Faith like a child: Rosilin K. Varughese at TEDxTrondheim

Faith like a child: Rosilin K. Varughese at TEDxTrondheim

Translator: Nadine Hennig
Reviewer: Denise RQ I’m here to talk to you
about why I believe that we as adults should be
more like children. Before I start,
I just want to make it clear that I don’t believe
that children are perfect, in fact, I know they’re not. But I do know them
to have several characteristics that we tend to lose as we grow up, and I for one don’t think we should. I’ve chosen three things
I’m going to share with you today. Three areas in which I believe it would benefit you
to be more like a child, starting with the world, or more specifically,
how children see the world. Because children see the world
as a giant playground in which every corner has a whole new something
to explore and discover. Now, to be fair, as adults,
we’ve been there, we’ve done that. We bought that t-shirt,
we danced that dance. So, it’s not that surprising that we’re not as excited
about the world around us. But I think that sometimes, we forget. We forget how amazing
the world around us actually is. We forget to be fascinated. Children allow themselves
to be fascinated, whether it’s by big things
or by small things; whether it’s a puddle, or a rainbow,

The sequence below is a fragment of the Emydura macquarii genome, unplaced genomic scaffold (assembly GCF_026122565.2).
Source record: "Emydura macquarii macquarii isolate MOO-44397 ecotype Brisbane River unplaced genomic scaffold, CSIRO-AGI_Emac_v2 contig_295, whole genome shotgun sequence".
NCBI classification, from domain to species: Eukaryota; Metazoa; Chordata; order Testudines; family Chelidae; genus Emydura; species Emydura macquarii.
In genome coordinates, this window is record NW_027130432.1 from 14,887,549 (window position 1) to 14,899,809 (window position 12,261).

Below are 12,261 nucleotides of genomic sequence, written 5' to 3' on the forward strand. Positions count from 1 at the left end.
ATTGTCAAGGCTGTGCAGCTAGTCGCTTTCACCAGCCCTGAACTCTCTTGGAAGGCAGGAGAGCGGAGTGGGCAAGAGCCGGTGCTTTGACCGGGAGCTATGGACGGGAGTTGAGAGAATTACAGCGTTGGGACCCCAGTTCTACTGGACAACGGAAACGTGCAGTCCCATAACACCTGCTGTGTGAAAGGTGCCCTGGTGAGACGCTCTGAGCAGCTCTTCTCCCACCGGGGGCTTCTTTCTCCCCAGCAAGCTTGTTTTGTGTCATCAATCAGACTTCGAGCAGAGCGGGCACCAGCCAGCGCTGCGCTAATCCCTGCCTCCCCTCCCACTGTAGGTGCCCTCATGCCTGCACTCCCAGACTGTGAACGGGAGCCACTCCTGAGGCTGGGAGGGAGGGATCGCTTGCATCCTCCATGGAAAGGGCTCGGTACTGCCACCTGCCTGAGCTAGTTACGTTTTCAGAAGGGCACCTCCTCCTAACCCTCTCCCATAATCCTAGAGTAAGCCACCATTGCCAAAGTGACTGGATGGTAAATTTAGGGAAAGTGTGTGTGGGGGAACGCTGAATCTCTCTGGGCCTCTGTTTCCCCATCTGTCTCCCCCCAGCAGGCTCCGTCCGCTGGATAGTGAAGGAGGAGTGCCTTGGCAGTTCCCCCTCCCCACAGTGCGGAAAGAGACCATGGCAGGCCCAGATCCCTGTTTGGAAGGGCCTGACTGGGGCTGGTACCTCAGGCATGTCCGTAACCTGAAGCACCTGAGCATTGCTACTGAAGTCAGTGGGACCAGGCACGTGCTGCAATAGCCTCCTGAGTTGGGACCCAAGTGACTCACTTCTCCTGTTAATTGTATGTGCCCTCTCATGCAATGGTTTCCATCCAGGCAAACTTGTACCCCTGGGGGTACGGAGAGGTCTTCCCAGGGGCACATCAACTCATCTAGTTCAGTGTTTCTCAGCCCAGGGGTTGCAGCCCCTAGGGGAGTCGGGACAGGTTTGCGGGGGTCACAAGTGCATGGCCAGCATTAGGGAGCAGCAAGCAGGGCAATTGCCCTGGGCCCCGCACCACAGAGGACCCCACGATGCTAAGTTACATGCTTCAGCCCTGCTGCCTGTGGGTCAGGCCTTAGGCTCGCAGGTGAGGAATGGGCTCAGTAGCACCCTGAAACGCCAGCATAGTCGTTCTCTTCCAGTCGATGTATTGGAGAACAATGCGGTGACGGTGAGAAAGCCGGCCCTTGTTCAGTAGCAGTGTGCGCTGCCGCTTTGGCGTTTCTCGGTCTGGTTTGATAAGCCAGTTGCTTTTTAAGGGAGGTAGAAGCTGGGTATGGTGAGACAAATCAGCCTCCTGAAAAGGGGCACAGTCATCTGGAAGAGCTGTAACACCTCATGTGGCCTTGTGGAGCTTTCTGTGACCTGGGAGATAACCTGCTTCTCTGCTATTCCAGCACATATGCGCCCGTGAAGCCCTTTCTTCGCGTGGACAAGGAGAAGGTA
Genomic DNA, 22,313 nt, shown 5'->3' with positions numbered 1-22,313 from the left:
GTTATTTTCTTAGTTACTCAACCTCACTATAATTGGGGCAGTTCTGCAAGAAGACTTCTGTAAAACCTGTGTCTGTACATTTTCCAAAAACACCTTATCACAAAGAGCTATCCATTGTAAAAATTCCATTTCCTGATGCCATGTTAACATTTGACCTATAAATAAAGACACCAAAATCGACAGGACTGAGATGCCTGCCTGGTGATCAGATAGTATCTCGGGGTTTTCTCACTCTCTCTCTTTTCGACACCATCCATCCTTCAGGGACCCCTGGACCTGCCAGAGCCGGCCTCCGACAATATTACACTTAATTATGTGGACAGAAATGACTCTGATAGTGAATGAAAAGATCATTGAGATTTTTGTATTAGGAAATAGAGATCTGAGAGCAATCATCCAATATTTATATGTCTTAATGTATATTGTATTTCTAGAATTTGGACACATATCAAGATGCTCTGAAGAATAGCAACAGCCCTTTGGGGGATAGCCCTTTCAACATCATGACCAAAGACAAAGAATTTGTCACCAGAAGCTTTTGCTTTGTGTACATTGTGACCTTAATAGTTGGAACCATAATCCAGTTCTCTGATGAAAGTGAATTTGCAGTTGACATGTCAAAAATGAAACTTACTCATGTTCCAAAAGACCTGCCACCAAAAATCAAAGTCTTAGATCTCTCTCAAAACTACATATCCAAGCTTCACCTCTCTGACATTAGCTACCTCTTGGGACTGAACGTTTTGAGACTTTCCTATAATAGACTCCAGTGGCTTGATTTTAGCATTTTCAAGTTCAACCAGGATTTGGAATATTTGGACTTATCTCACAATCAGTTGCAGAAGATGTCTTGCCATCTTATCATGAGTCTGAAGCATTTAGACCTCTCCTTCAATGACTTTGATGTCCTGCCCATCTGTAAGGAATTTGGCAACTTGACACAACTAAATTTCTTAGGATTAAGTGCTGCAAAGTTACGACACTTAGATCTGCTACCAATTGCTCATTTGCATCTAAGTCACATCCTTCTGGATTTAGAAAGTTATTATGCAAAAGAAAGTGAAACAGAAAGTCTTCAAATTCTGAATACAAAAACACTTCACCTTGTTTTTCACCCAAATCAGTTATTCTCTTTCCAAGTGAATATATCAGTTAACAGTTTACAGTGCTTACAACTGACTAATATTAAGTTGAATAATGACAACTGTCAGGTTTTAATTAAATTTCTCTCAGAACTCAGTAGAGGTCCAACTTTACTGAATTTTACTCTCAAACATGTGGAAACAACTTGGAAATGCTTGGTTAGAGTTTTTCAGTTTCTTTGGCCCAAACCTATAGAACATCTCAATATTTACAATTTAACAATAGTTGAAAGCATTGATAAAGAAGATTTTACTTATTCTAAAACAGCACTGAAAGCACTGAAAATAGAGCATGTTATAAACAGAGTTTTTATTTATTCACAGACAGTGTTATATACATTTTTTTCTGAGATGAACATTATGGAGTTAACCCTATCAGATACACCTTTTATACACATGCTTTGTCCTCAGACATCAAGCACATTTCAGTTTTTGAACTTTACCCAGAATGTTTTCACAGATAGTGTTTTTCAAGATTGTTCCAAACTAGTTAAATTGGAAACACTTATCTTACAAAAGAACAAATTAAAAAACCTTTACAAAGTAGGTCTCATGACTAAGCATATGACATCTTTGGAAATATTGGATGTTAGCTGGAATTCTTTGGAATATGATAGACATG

or the stars, or a soap bubble. I mean, when was the last time
you allowed yourself to realize how freaking cool a soap bubble is? Seriously, all you do
is mix water and soap, and you have this thing that just floats around, and it reflects light
in these amazing ways and colors. It’s so fragile that you don’t even dare
to breathe too deeply because you might just… We need to believe
in how amazing the world around us is. Because it is amazing, and we need to allow ourselves
to be fascinated. Children allow themselves
to be fascinated, we should, too. Because, if we allow little things
to make us happy, the way little things
make little people happy, then we’ll find ourselves
a little happier every day. I was in India a couple of years ago
with two of my cousins, Julia and Joel. Now, Julia is raised
here in Norway and speaks Norwegian, and Joel was raised
in India and speaks Malayalam, which is one
of the official languages of India. Neither of them spoke
the other’s language. But it was really fun
watching them interact. Because at first, they were
clinging on to their mother’s skirts, and they were terrified to let go. But then they started to play,
not together, just close to each other, and then they move closer, and closer,
and before you knew it, their two separate games
had become one and the same. I remember, at one point
where Joel puts out his hand and in Malayalam, he says,
(Malayalam) “Innaa,” (English) and Julia gracefully accepts and in Norwegian, she says,
(Norwegian), “Takk.” (English) and just like that,
they were friends. There’s an indescribable innocence
involved when children make friends. They dive into it,
and they’re whole-heartedly open to getting to know the stranger
soon to be friend. But with adults, the line
that divides strangers and friends, is somewhat thicker. We’ll put out our hand,
and we’ll shake hands with the person, and if you’re not too busy
saying our own name, we’ll maybe catch their name,
perhaps even add them on Facebook. But we don’t really invest
any time in them, especially not if we know
we’re never going to meet them again. We don’t really care. I think this is because we put